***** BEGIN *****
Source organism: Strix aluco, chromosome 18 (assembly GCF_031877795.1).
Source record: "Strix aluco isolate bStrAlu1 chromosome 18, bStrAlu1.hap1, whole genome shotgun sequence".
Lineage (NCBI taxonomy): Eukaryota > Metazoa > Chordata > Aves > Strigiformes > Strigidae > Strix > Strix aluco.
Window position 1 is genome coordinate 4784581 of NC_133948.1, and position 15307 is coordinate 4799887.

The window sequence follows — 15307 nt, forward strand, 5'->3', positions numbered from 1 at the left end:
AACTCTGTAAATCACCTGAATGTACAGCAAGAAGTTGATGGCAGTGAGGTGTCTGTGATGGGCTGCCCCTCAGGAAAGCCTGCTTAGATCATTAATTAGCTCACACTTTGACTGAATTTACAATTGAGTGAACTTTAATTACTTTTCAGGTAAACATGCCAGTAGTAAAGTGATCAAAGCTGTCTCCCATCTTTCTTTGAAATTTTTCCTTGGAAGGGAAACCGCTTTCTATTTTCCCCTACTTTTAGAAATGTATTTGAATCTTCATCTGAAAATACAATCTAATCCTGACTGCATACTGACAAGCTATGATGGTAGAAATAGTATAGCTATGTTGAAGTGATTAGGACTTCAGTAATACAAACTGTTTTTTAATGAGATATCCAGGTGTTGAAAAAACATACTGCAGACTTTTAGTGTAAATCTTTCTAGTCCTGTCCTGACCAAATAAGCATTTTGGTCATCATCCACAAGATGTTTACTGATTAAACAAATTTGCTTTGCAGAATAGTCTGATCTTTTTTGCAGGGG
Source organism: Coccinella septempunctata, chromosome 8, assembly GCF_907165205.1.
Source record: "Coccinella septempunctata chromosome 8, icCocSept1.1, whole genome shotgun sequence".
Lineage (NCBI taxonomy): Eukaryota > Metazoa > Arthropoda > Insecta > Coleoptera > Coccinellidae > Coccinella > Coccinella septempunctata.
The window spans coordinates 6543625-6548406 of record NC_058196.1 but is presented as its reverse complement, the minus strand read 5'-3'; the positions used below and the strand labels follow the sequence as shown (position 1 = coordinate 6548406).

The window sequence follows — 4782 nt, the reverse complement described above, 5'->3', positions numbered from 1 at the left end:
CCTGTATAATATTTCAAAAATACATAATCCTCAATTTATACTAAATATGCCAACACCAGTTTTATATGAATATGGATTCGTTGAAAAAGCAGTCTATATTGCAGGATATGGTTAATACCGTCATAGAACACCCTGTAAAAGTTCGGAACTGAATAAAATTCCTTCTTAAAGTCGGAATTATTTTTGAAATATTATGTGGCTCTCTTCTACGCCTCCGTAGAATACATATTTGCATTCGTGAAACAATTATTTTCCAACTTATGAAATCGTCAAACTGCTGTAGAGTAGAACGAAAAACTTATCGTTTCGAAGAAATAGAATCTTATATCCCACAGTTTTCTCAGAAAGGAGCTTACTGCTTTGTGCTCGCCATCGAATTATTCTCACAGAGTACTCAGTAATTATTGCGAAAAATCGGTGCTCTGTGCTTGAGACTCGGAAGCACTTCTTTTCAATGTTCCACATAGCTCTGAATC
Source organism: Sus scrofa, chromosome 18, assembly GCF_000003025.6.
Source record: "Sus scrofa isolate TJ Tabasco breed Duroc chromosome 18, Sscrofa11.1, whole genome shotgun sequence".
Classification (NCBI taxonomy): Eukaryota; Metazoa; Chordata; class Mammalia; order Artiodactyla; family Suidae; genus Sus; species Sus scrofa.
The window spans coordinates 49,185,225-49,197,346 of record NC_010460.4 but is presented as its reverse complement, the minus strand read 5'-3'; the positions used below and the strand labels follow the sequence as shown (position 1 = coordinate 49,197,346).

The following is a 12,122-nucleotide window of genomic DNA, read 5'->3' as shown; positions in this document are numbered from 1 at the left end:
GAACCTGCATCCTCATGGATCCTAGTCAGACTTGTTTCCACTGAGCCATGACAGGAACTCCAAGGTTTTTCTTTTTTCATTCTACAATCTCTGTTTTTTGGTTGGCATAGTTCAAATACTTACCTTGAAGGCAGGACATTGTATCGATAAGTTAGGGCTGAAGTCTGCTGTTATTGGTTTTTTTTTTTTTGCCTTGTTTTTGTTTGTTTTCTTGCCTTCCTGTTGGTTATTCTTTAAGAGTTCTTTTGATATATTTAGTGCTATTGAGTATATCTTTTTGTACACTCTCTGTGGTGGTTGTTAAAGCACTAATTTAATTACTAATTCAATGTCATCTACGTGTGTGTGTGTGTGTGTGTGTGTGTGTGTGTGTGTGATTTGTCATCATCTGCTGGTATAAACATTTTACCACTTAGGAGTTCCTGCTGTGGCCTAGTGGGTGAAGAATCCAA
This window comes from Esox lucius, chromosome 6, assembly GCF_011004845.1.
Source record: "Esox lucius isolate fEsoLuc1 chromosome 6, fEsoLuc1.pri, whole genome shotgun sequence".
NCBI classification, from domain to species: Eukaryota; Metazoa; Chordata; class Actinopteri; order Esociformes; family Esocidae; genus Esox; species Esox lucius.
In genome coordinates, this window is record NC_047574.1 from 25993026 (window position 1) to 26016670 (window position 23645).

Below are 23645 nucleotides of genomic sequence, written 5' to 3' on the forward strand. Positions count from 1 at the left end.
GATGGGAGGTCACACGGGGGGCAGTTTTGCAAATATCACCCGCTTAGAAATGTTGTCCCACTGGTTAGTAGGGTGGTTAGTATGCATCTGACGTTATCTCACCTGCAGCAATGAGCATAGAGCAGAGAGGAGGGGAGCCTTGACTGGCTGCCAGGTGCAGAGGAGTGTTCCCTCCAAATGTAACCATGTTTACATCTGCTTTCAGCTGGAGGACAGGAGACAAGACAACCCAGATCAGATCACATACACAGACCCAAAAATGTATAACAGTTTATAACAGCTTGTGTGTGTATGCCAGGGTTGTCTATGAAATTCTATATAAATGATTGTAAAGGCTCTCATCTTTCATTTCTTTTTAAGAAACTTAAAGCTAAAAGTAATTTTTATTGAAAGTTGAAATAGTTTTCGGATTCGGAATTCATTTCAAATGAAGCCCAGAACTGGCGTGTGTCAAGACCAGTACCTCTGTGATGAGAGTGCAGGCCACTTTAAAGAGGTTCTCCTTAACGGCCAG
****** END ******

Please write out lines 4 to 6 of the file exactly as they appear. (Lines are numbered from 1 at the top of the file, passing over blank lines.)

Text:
Window position 1 is genome coordinate 4784581 of NC_133948.1, and position 15307 is coordinate 4799887.

The window sequence follows — 15307 nt, forward strand, 5'->3', positions numbered from 1 at the left end:
AACTCTGTAAATCACCTGAATGTACAGCAAGAAGTTGATGGCAGTGAGGTGTCTGTGATGGGCTGCCCCTCAGGAAAGCCTGCTTAGATCATTAATTAGCTCACACTTTGACTGAATTTACAATTGAGTGAACTTTAATTACTTTTCAGGTAAACATGCCAGTAGTAAAGTGATCAAAGCTGTCTCCCATCTTTCTTTGAAATTTTTCCTTGGAAGGGAAACCGCTTTCTATTTTCCCCTACTTTTAGAAATGTATTTGAATCTTCATCTGAAAATACAATCTAATCCTGACTGCATACTGACAAGCTATGATGGTAGAAATAGTATAGCTATGTTGAAGTGATTAGGACTTCAGTAATACAAACTGTTTTTTAATGAGATATCCAGGTGTTGAAAAAACATACTGCAGACTTTTAGTGTAAATCTTTCTAGTCCTGTCCTGACCAAATAAGCATTTTGGTCATCATCCACAAGATGTTTACTGATTAAACAAATTTGCTTTGCAGAATAGTCTGATCTTTTTTGCAGGGG